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Abstract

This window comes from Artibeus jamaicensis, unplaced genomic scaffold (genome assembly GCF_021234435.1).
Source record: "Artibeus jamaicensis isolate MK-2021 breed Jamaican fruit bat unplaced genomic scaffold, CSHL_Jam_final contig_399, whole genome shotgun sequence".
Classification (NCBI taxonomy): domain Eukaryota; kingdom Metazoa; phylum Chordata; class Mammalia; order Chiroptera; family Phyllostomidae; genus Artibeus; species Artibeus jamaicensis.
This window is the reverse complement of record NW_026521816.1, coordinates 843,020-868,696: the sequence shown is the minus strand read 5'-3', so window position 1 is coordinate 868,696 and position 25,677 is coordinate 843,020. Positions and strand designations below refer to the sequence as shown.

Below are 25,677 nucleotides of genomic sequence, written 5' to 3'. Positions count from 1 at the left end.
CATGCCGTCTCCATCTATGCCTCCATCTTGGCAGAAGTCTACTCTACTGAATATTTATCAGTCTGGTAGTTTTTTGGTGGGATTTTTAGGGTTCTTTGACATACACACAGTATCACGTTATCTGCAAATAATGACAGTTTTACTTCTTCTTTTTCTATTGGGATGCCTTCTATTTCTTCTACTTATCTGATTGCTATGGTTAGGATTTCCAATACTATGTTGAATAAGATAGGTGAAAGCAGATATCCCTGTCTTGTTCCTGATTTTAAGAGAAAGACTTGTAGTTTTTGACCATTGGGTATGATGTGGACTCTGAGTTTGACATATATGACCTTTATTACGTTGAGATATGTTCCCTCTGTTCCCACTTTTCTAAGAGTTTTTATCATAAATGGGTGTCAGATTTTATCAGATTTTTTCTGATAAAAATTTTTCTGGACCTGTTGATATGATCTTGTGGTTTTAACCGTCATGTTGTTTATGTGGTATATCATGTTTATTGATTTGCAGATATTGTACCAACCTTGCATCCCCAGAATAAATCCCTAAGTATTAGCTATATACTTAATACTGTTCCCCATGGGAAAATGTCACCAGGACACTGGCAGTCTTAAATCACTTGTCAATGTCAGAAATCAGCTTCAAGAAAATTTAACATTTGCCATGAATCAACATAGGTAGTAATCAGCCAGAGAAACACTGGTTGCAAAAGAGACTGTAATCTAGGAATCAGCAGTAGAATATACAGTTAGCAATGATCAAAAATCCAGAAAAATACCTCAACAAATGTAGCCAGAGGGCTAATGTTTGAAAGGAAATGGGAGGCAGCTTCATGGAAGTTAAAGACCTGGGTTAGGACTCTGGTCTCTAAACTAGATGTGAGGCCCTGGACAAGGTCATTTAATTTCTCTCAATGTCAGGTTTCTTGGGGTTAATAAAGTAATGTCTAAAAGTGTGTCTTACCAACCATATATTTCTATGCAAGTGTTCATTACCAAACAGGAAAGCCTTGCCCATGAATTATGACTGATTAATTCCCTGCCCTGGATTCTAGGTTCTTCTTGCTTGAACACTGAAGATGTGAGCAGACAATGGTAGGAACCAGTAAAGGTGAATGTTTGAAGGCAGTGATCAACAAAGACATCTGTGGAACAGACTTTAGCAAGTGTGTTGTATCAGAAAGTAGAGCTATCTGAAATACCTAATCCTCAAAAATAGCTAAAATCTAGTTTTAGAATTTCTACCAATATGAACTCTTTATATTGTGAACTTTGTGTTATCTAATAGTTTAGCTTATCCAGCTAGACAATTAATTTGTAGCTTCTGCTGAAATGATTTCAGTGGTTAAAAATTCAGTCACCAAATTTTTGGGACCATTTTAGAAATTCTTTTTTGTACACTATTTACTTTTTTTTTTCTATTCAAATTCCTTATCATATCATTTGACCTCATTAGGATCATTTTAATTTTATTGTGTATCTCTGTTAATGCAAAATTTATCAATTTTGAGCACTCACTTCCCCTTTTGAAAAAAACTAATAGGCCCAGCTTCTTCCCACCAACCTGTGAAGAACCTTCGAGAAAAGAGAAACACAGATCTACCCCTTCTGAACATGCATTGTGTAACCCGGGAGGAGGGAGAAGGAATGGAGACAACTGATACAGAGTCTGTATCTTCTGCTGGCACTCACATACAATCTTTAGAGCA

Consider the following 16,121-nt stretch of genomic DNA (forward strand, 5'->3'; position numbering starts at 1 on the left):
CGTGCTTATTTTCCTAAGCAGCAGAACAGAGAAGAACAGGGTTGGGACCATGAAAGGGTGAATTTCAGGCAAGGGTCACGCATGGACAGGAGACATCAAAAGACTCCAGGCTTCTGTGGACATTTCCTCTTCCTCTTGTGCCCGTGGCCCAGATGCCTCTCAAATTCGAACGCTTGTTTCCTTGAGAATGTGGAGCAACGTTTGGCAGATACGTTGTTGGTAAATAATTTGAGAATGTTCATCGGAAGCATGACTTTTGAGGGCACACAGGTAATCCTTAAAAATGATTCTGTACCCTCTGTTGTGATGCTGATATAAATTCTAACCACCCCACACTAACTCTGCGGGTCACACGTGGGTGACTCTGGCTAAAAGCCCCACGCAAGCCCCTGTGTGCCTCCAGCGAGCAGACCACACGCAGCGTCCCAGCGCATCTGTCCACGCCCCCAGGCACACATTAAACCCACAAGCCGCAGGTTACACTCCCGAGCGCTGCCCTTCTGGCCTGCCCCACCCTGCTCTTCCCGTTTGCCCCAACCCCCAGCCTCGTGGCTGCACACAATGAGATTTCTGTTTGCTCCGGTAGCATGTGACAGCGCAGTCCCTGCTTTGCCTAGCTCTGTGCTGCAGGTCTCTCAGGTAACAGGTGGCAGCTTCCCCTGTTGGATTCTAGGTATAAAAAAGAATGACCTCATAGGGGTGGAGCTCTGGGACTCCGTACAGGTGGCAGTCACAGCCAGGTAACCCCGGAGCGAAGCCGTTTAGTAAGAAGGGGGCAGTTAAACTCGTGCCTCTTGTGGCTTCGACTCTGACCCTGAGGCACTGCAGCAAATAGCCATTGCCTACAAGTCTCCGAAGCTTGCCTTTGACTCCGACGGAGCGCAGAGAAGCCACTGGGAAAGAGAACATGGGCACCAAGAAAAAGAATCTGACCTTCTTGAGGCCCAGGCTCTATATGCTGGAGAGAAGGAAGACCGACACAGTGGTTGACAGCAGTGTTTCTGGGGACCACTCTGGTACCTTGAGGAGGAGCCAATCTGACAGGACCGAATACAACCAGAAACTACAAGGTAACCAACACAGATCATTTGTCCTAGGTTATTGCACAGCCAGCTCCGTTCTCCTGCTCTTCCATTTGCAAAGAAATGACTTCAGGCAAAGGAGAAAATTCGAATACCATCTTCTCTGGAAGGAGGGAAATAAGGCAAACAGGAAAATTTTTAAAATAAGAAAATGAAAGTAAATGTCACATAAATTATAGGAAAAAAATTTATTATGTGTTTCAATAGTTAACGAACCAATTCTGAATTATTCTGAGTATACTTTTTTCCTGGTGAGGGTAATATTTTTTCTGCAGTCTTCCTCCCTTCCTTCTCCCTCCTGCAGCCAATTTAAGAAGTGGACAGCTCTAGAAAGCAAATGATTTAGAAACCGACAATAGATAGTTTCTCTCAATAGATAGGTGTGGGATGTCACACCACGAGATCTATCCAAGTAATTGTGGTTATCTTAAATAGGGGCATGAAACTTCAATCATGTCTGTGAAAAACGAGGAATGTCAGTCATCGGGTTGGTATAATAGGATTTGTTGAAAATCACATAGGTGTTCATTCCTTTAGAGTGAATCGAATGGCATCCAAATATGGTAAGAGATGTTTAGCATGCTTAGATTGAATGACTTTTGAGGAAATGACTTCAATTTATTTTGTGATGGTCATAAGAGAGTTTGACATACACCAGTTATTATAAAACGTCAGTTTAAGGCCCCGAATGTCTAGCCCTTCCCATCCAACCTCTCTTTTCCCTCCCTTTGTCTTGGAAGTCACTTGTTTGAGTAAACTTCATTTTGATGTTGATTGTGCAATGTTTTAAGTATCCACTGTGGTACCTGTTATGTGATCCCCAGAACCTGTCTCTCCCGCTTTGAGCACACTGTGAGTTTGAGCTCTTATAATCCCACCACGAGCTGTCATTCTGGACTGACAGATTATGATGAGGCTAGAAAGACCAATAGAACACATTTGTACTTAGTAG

Wearing-off phenomenon that complicates levodopa therapy of Parkinson's disease has been attributed to a reduction in striatal dopamine storage due to the progressive degeneration of presynaptic dopaminergic terminals. To determine whether postsynaptic mechanisms also contribute to these response fluctuations, the duration of the antiparkinsonian response in parkinsonian patients grouped by disease severity was compared following discontinuation of a steady-state optimal-dose infusion of apomorphine. Although the plasma half-life of this dopamine receptor agonist remained constant, its mean efficacy half-time declined from 66 minutes in early, levodopa-naive patients to 33 minutes in advanced, complicated parkinsonians (p < 0.005). Since the motor effects of apomorphine do not depend on the presence of dopaminergic terminals, changes at the postsynaptic level undoubtedly contribute to the diminished response duration. The only slightly greater attenuation of levodopa's motor effects observed previously under similar conditions suggests these postjunctional alterations, possibly involving relatively plastic striatal dopaminoceptive systems, account for most of the shortening in the duration of levodopa action that underlie wearing-off fluctuations.